Wednesday, July 6, 2022

Group gets precise about technology

Precision agriculture is a fast-growing area in New Zealand. While not new to NZ farmers, keeping pace with new technology has been identified as the key challenge. The Precision Agriculture Association of New Zealand (PAANZ), with its focus on advancing precision agriculture and its technology for sustainable growth in NZ, was rolled out last week. PAANZ was established in late 2012 by a group of interested farmers, researchers, industry representatives and companies to help the community get better access and understanding of what is happening in precision agriculture in NZ and internationally.

A one-day workshop and field day in Methven officially launched PAANZ before 180 participants from across the country.

Organisers were overwhelmed by the response to the event, having anticipated a turnout of about 80. Instead they turned away applications on the eve of the workshop.   

The event included farmers, researchers, commercial companies, regional councils, primary industry organisations and rural professionals. Its focus was on increasing the knowledge of precision agriculture technology in land-based primary production systems, in particular irrigation and nutrient management.

Almost every month there were new applications in precision agriculture that could be of interest to NZ farmers. Keeping pace with this new technology was not easy, but some help was near, PAANZ interim chairman Peter Barrowclough told the attendees.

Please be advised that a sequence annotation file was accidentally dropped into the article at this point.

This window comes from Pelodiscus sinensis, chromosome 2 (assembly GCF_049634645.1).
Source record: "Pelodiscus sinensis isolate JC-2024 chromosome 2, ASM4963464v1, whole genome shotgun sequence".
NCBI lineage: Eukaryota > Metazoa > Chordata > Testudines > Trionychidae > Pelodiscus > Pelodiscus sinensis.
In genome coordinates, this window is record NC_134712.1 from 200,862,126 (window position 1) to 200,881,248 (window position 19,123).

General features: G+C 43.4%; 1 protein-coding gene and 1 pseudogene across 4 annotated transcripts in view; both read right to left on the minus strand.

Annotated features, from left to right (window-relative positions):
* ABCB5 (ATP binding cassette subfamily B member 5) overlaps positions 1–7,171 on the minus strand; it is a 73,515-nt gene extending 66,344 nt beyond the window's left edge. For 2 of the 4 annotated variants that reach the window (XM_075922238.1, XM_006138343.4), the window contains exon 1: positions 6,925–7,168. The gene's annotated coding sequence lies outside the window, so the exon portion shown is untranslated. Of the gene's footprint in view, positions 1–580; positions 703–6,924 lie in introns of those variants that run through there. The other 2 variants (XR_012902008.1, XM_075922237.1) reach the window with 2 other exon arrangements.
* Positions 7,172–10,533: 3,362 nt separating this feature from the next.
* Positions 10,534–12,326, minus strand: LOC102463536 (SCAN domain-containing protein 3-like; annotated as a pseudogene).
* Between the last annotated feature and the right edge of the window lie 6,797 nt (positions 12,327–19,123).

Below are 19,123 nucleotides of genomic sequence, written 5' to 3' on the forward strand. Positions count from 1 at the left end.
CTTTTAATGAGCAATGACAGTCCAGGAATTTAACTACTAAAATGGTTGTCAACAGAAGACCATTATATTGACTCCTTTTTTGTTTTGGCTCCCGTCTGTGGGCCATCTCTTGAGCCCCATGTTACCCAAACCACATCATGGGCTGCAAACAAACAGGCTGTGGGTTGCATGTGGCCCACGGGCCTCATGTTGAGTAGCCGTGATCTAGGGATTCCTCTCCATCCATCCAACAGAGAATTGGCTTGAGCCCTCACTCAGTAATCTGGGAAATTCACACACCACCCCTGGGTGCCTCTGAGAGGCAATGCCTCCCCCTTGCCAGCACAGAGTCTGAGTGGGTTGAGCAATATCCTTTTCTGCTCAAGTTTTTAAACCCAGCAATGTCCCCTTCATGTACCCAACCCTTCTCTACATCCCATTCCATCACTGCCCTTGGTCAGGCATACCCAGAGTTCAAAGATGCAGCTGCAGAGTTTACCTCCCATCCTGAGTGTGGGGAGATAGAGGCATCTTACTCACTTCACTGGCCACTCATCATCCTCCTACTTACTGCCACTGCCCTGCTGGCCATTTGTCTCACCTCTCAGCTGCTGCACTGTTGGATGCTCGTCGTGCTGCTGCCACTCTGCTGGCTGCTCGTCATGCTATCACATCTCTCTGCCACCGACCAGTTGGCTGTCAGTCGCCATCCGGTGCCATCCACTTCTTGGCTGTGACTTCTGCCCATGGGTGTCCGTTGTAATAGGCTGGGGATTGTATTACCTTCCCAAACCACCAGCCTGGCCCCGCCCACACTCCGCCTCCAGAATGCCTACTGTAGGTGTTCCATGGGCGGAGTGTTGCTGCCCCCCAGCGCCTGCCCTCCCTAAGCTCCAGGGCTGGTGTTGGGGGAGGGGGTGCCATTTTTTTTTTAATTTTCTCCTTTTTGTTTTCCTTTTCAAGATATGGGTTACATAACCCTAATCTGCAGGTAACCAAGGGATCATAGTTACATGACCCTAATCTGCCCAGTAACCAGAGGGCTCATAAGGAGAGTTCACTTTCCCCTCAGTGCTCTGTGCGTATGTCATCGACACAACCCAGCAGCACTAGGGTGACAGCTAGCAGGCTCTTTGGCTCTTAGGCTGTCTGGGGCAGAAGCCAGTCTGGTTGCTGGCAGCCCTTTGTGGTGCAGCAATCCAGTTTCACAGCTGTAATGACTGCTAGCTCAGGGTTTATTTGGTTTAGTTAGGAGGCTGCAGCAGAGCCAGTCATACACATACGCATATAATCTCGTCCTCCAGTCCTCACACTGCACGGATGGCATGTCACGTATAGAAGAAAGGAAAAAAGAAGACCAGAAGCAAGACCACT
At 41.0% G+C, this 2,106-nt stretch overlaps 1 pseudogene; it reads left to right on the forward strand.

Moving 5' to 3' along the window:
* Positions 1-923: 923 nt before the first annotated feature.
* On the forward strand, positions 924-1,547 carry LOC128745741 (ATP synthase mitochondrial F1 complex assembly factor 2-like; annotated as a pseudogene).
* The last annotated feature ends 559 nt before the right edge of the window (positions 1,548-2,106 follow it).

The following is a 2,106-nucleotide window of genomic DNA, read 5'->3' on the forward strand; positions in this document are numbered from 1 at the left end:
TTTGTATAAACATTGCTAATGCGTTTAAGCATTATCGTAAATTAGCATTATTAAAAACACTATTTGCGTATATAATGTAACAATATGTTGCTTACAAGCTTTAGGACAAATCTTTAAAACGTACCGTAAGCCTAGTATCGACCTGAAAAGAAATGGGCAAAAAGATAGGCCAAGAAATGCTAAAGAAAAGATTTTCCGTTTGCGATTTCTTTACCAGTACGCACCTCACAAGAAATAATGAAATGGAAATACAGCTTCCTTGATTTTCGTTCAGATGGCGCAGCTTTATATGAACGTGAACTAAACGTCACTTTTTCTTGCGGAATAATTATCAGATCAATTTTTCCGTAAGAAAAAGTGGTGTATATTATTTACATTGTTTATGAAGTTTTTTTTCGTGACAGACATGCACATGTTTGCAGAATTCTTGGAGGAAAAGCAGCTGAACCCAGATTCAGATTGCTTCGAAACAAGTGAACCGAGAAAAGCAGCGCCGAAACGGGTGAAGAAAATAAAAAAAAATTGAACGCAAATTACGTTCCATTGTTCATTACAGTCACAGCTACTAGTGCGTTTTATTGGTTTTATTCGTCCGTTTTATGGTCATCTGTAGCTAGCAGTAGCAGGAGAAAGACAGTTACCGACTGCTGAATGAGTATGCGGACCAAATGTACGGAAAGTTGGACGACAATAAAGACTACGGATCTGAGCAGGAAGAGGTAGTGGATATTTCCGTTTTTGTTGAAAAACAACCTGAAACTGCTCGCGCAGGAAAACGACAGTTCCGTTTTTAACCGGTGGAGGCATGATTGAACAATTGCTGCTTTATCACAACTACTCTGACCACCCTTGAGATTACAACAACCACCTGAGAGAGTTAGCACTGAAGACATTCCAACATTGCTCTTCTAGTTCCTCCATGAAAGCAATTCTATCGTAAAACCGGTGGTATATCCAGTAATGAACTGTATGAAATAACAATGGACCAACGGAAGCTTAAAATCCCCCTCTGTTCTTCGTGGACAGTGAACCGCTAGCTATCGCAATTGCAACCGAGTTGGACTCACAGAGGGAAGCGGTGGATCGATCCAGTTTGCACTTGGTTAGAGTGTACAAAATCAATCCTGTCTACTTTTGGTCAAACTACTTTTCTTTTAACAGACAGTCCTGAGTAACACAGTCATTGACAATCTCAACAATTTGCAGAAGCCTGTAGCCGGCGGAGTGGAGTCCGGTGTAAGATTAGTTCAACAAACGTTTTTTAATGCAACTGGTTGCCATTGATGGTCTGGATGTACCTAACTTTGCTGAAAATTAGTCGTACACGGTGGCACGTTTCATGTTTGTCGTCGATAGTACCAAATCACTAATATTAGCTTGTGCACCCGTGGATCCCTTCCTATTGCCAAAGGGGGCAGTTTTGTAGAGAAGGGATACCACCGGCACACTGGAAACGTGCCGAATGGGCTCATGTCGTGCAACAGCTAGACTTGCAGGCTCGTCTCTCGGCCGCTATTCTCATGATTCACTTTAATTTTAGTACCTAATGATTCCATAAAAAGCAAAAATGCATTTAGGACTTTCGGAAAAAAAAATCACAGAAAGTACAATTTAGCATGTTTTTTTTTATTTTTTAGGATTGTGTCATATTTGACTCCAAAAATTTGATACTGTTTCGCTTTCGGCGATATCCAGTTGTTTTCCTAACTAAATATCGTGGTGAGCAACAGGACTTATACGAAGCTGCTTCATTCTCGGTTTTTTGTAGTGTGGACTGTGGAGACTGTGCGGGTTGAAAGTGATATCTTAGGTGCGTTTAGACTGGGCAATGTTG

“With this event, and more to follow, PAANZ recognises the growing interest to understand the scope of activities being undertaken by various organisations and individuals in the area of precision agriculture,” Barrowclough said.

“These technologies are crucial for NZ to achieve its growth objectives and maintain international competitiveness.”

The morning workshop featured presentations from a range of speakers, followed by an afternoon in the field hosted by Ballance Farm Environment Awards Canterbury supreme winners Craige and Roz MacKenzie at their Greenvale Pastures property, where participants were able to get up close with some of the technology.

“This PAANZ event takes place in a region where farmers are involved in a range of interesting precision-agriculture applications, such as soil mapping, precision irrigation and variable-rate nitrogen fertilisation.”

Precision agriculture was about the right input in the right place in the right amount, at the right time and in the right way, Barrowclough said. It relied on new technology such as electronic identification, GPS, information technology, geospatial and bio-response tools to make that possible. It enabled farmers to optimise land and primary production management by acting on the variability measured using these types of technology.

“We need to maintain our international competitiveness and retain our global reputation for innovation and environmentally sound production systems and precision agriculture assists us with achieving this,” Barrowclough said.

Environment Canterbury deputy chairman David Caygill presented the opening perspective. He said while NZ had a reputation as one of the best food producers in the world it was not exempt from needing to use limited resources better.

“We need to work together to do better, not because we are doing badly but because we need to go on doing things better,” Caygill said.

“Precision agriculture is exciting and positive towards how we live sustainably in the future and how we meet objectives and achieve the ongoing challenges as food producers.”

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